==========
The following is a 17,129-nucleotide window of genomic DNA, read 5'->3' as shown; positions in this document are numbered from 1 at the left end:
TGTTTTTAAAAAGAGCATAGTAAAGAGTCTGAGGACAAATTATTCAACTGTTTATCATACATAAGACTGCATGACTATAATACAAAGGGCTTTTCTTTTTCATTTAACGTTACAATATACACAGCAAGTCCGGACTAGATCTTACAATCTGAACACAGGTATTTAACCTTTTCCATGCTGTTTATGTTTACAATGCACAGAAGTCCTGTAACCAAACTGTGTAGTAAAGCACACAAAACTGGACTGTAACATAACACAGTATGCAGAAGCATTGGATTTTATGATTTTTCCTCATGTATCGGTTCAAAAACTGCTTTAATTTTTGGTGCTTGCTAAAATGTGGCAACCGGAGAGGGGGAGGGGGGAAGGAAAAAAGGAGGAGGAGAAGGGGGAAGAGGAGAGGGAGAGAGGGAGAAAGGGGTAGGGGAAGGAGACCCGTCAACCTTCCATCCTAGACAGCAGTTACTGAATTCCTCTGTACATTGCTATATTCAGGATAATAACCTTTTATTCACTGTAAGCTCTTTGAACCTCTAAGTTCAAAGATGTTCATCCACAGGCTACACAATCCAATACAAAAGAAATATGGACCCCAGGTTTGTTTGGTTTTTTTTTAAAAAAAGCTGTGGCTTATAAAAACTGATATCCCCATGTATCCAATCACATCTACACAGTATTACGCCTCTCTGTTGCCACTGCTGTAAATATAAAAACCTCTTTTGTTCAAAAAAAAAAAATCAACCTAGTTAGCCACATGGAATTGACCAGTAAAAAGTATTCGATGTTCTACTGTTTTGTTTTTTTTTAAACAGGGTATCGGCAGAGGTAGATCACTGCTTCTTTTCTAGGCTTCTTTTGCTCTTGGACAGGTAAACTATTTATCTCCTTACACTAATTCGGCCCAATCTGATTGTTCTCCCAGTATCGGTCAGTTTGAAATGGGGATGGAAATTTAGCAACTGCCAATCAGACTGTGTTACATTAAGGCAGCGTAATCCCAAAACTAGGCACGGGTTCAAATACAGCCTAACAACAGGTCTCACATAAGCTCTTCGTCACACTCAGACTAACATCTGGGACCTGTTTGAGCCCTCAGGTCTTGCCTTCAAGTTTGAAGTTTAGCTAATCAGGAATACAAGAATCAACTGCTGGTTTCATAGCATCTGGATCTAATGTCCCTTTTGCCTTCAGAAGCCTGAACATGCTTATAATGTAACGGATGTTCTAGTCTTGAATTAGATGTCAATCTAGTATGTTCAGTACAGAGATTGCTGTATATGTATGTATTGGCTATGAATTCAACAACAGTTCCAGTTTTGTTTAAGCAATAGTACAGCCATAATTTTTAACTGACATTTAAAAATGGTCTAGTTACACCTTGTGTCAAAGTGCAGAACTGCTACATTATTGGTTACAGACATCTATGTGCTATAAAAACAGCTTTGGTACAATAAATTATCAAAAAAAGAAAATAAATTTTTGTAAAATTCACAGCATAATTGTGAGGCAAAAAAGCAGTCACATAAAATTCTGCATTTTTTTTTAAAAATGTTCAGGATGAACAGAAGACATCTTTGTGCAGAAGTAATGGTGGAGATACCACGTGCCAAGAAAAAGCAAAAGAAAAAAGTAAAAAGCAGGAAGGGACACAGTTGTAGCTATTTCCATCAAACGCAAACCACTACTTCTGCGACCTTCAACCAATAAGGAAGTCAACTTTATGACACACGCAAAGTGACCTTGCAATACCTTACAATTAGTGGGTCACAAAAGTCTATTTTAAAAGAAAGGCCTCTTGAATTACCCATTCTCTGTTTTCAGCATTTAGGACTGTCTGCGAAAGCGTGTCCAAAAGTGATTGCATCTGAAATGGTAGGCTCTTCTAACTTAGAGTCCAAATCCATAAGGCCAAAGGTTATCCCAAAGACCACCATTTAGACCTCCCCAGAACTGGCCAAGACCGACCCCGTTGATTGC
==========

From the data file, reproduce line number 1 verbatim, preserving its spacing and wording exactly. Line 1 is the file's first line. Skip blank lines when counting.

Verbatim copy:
The following is a 17,129-nucleotide window of genomic DNA, read 5'->3' as shown; positions in this document are numbered from 1 at the left end: